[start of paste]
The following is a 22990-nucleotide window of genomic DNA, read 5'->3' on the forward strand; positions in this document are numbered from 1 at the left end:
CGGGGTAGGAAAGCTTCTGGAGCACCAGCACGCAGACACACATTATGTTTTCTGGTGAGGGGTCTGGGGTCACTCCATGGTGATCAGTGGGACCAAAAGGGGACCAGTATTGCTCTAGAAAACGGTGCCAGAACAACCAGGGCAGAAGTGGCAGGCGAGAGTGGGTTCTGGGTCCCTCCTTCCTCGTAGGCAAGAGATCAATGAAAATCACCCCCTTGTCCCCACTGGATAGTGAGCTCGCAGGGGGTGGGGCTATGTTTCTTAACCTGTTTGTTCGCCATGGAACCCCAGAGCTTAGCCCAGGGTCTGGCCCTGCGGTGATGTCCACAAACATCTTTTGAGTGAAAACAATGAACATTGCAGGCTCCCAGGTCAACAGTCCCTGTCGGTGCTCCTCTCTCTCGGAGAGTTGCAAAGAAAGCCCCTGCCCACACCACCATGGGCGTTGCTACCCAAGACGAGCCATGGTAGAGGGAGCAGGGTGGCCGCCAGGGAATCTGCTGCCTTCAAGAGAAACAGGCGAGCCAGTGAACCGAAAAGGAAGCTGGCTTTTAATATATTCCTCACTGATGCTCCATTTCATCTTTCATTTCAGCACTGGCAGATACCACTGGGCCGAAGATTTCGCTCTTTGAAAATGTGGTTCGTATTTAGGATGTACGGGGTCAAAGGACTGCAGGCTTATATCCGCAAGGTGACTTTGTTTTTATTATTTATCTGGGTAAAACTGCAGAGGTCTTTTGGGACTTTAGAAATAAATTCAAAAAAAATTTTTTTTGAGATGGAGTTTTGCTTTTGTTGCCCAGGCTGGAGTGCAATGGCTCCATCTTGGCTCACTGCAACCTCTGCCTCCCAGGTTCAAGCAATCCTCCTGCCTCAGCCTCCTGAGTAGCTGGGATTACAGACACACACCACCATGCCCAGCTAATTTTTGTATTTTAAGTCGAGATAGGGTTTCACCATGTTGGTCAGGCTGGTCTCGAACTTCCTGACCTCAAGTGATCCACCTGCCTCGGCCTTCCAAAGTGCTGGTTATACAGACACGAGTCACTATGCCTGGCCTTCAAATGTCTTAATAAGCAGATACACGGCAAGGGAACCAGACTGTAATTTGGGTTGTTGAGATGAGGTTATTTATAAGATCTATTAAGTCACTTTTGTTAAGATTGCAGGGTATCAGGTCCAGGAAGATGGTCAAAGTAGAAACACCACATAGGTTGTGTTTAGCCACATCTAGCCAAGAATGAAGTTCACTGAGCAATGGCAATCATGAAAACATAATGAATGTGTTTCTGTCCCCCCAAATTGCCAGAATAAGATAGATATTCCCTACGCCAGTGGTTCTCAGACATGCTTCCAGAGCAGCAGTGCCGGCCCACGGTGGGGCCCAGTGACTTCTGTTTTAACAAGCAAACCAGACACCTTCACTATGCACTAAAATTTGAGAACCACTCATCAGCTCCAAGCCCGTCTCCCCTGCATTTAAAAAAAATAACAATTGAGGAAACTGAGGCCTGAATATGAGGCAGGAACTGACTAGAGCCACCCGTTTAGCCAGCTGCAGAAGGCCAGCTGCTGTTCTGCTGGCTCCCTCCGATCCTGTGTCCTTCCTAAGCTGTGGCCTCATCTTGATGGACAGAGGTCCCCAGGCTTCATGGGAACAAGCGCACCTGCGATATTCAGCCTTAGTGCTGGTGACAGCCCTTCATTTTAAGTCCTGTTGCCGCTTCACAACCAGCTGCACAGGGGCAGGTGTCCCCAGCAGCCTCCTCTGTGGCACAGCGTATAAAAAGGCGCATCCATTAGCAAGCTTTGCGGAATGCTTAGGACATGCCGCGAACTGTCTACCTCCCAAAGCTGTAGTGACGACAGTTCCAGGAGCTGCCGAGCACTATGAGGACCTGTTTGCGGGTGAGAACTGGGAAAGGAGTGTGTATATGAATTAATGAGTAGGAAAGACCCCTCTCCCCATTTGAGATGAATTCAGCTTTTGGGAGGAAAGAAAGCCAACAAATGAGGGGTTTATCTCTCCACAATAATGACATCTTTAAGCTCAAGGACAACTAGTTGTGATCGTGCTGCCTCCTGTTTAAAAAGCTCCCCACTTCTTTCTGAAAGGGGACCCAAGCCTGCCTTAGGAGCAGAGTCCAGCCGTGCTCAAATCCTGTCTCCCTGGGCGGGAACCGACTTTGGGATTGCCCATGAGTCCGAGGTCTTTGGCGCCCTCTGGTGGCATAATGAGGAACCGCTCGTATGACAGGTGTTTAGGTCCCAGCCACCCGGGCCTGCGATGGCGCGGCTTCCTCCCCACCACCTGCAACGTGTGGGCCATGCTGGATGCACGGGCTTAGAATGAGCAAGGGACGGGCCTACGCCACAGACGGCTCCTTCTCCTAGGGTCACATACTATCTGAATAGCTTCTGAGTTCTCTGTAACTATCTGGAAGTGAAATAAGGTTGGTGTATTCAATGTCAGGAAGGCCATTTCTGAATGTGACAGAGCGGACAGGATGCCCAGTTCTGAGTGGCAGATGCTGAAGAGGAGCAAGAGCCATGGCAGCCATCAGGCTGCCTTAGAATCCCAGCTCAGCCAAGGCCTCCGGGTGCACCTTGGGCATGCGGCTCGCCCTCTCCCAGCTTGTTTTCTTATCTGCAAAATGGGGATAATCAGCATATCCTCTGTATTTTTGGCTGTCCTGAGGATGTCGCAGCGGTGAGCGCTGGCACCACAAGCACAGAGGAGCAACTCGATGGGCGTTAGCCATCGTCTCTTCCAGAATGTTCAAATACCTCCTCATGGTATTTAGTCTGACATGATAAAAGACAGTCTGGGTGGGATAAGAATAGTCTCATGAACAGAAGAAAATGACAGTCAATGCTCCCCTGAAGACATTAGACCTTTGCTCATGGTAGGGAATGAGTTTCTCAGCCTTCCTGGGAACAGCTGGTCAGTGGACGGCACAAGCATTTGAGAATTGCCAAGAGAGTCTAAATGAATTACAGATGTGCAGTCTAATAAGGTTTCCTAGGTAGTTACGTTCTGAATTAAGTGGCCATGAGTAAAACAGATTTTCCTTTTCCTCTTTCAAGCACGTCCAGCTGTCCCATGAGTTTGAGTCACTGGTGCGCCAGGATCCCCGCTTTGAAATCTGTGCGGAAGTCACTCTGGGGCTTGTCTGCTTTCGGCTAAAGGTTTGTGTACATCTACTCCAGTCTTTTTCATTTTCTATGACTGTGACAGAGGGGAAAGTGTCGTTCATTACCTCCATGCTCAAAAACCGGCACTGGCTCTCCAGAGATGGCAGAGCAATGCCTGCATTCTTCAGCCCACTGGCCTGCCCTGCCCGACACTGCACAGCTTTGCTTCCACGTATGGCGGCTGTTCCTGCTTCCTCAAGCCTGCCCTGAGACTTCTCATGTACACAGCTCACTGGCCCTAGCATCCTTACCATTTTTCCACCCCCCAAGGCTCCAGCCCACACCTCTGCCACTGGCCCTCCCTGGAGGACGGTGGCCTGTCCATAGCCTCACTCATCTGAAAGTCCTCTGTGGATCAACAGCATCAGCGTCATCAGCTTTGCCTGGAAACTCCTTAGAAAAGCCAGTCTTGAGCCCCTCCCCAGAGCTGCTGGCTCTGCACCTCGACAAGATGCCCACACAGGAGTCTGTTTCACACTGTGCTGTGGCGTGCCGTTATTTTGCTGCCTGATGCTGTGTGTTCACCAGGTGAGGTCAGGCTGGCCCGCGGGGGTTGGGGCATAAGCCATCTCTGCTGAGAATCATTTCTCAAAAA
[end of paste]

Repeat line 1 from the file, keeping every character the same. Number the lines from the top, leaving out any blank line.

The following is a 22990-nucleotide window of genomic DNA, read 5'->3' on the forward strand; positions in this document are numbered from 1 at the left end: